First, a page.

DEEGAN ON LA — The far left Democratic progressives, hoping to increase their number of city council seat-holders, got one solid “yes” and two “maybes” in the recent primary election.
It’s a small, but incremental change that’s worth cheering by many, not as much that it brings in the radical left, but that it sends go-along-get-along politicos to the exits.
As bad as being indicted for corruption by the feds, as a few council members have been, their failure to make a dent in the homeless head count is a scarlet letter “F” that hangs heavily from the necks of the mayor and many city council members.
Their hapless approach to their civic responsibility has cost taxpayers billions of dollars, and given these politicos a batting average well below the Mendoza Line in their “at bats” to hit home runs for the homeless. The City Hall team needs a change of manager and players. The warning signs have been hard to miss.
The radical left progressives are filling that vacuum, even if at a price.
It took the defeated serial politico (state assembly, state senate, and city council) Councilmember Gil Cedillo (CD1) about two weeks to concede to what the voters told him, when they elected Eunisses Hernandez, that a change—even if it was a change into radical politics—was needed.
Los Angeles Daily News reporter Elizabeth Chou tweeted that “I asked why there wasn't an explanation sooner, and was told Cedillo's council staff were greatly affected—traumatized—by the results of the race.”
Councilmember Mitch O’Farrell (CD13), facing a strong challenge by Democratic Socialist, and police de-funder, and jail abolitionist Hugo Soto-Martinez may be having the the next nervous breakdown.
Hernandez, Cedillo’s replacement, is a political activist that led the successful “Measure J” charter reform in LA County.
Measure J is a care first, jails last budget allocation for alternatives to incarceration. It would amend the county's charter to require that no less than 10% of the county's general fund be appropriated to community programs and alternatives to incarceration. Although passed by the voters, it was challenged in court and stayed by a judge. The future of Measure J is pending.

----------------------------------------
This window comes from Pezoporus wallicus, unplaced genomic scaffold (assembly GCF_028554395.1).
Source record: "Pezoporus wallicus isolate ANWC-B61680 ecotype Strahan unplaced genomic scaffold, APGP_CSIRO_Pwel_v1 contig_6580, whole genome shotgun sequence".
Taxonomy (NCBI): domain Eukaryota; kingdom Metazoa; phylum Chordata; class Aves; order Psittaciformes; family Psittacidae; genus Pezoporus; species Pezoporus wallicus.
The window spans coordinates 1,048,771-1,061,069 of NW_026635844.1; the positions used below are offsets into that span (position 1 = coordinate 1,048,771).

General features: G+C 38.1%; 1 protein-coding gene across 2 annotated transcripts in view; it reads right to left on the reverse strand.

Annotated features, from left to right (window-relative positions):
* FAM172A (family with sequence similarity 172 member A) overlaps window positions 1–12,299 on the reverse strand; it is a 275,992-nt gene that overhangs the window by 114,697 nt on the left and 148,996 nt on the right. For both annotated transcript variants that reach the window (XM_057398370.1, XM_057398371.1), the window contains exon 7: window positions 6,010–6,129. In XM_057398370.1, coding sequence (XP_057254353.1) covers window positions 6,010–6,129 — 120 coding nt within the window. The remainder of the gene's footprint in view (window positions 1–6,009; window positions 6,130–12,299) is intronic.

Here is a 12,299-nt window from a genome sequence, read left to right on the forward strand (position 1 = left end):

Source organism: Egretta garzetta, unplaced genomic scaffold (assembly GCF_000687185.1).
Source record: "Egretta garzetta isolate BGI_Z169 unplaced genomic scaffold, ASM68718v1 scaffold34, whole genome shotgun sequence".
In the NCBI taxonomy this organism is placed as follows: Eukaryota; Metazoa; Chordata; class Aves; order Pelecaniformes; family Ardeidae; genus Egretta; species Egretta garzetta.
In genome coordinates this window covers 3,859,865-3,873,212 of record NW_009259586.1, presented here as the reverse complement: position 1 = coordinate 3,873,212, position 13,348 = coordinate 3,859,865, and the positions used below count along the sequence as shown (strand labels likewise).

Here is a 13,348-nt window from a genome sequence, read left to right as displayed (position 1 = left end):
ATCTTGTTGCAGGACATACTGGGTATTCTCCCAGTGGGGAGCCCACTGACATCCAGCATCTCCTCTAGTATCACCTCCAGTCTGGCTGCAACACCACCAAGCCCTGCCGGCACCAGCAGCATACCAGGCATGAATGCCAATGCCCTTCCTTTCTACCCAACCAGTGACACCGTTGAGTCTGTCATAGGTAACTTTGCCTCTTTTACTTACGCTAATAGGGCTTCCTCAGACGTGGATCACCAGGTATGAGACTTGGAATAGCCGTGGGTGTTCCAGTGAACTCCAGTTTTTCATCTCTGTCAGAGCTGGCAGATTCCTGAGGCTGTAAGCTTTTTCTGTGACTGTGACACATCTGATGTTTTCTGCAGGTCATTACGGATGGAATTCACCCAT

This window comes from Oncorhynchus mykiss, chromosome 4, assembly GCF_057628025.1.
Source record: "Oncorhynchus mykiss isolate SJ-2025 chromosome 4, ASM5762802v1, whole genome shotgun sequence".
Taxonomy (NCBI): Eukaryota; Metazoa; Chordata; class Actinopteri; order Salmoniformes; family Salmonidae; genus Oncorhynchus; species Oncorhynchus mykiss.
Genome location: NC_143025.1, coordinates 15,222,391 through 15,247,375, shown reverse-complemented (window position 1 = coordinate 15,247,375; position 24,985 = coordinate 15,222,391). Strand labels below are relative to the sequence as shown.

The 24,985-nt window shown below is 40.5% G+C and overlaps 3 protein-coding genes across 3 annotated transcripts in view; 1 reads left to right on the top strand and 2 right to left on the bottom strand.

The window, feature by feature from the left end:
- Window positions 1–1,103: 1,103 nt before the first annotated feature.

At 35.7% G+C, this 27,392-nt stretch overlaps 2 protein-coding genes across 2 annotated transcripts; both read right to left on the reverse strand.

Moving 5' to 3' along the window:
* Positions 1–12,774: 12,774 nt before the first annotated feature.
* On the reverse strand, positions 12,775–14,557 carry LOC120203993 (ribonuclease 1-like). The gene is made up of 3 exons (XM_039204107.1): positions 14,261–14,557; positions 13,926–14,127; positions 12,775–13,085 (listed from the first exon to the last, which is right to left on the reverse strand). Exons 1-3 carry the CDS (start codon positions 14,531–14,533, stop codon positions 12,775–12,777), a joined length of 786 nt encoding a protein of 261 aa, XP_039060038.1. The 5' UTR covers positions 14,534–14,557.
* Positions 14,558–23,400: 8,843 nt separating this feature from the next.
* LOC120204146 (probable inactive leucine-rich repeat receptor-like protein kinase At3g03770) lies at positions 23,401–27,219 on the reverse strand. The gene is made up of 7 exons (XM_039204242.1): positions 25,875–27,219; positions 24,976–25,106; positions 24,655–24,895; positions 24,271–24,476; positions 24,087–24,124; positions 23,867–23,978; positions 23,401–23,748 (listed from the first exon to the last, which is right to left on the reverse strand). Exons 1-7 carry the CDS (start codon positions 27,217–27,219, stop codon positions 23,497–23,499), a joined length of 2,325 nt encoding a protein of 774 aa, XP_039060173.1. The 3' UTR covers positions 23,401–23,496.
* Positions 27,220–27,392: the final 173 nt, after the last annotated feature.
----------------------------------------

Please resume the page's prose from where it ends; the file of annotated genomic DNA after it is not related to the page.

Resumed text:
It’s too early to tell if this is a litmus test to how far the radical progressives can go before there is legal pushback to their plans, but some of their more radical ideas are sure to be challenged.
Council seats aren’t the only seats being targeted by the very far left. In citywide races, the storm also swept into viability Gina Viola, Faisal Gill and Kenneth Mejia as radical candidates for mayor, city attorney, and city controller respectively.
Planks of their platforms include raising the minimum wage to $39 per hour that would give unskilled workers an annual paycheck of $81,120, defunding the police, putting misdemeanors on hold, treating serious-crime-committing-teens not as criminals, but as juvies, and abolishing jails.
Collectively, these radical positions are going to shock an unsuspecting LA that will be getting politicos who they may have voted against, if they had been paying attention and voted. Turnout in a primary is typically measly.
The far left Democratic Socialists of America-Los Angeles (DSA-LA) took a roll of the dice with Nithya Raman (CD4) in 2020. This cycle, they hope to increase their seats and are on track to do just that. Next cycle, 2024, may be the steamroller that crushes the political status-quo.
The radical-progressive scorecard now looks like this:
- 2020 - one elected councilperson.
- 2022 - possibly 3 more councilpersons, a city attorney and a city controller.
- 2024 - all 7 even-numbered council seats will be available.
If the DSA-LA radical-progressives continue to make inroads, by 2024 they could hold 12 city offices, although just 8 seats would be needed to give them a majority in the city council. They will then own LA.
(Tim Deegan is a civic activist whose Deegan on LA weekly column about city planning, new urbanism, the environment, and the homeless appear in CityWatch. Tim can be reached at [email protected].)